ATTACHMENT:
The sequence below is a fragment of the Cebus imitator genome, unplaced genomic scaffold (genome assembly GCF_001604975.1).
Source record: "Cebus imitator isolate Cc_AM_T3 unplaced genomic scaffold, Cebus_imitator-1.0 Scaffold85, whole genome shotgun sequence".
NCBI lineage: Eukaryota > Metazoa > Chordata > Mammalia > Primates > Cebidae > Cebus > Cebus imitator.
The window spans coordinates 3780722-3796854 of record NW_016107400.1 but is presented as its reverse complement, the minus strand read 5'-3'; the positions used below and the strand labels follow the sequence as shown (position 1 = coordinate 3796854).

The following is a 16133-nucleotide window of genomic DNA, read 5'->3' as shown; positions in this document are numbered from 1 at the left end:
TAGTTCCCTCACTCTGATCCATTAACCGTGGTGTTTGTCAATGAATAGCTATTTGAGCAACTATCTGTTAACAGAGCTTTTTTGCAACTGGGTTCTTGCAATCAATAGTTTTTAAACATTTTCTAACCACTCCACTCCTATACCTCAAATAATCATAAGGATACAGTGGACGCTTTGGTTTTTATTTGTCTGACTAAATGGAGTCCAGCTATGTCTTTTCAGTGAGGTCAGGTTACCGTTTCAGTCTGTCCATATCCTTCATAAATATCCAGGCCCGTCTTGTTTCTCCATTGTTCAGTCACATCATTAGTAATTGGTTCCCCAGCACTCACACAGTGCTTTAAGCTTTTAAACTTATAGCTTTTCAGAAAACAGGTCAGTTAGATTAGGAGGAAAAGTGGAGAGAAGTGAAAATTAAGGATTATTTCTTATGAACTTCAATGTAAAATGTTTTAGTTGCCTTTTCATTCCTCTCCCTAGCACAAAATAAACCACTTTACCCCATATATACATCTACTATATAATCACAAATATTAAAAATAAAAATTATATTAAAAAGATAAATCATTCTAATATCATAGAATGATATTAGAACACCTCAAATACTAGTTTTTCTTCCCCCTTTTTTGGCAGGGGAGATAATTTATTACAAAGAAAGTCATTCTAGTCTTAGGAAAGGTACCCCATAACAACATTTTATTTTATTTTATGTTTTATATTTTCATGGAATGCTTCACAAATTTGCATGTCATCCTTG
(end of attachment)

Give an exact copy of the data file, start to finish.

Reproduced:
The sequence below is a fragment of the Cebus imitator genome, unplaced genomic scaffold (genome assembly GCF_001604975.1).
Source record: "Cebus imitator isolate Cc_AM_T3 unplaced genomic scaffold, Cebus_imitator-1.0 Scaffold85, whole genome shotgun sequence".
NCBI lineage: Eukaryota > Metazoa > Chordata > Mammalia > Primates > Cebidae > Cebus > Cebus imitator.
The window spans coordinates 3780722-3796854 of record NW_016107400.1 but is presented as its reverse complement, the minus strand read 5'-3'; the positions used below and the strand labels follow the sequence as shown (position 1 = coordinate 3796854).

The following is a 16133-nucleotide window of genomic DNA, read 5'->3' as shown; positions in this document are numbered from 1 at the left end:
TAGTTCCCTCACTCTGATCCATTAACCGTGGTGTTTGTCAATGAATAGCTATTTGAGCAACTATCTGTTAACAGAGCTTTTTTGCAACTGGGTTCTTGCAATCAATAGTTTTTAAACATTTTCTAACCACTCCACTCCTATACCTCAAATAATCATAAGGATACAGTGGACGCTTTGGTTTTTATTTGTCTGACTAAATGGAGTCCAGCTATGTCTTTTCAGTGAGGTCAGGTTACCGTTTCAGTCTGTCCATATCCTTCATAAATATCCAGGCCCGTCTTGTTTCTCCATTGTTCAGTCACATCATTAGTAATTGGTTCCCCAGCACTCACACAGTGCTTTAAGCTTTTAAACTTATAGCTTTTCAGAAAACAGGTCAGTTAGATTAGGAGGAAAAGTGGAGAGAAGTGAAAATTAAGGATTATTTCTTATGAACTTCAATGTAAAATGTTTTAGTTGCCTTTTCATTCCTCTCCCTAGCACAAAATAAACCACTTTACCCCATATATACATCTACTATATAATCACAAATATTAAAAATAAAAATTATATTAAAAAGATAAATCATTCTAATATCATAGAATGATATTAGAACACCTCAAATACTAGTTTTTCTTCCCCCTTTTTTGGCAGGGGAGATAATTTATTACAAAGAAAGTCATTCTAGTCTTAGGAAAGGTACCCCATAACAACATTTTATTTTATTTTATGTTTTATATTTTCATGGAATGCTTCACAAATTTGCATGTCATCCTTG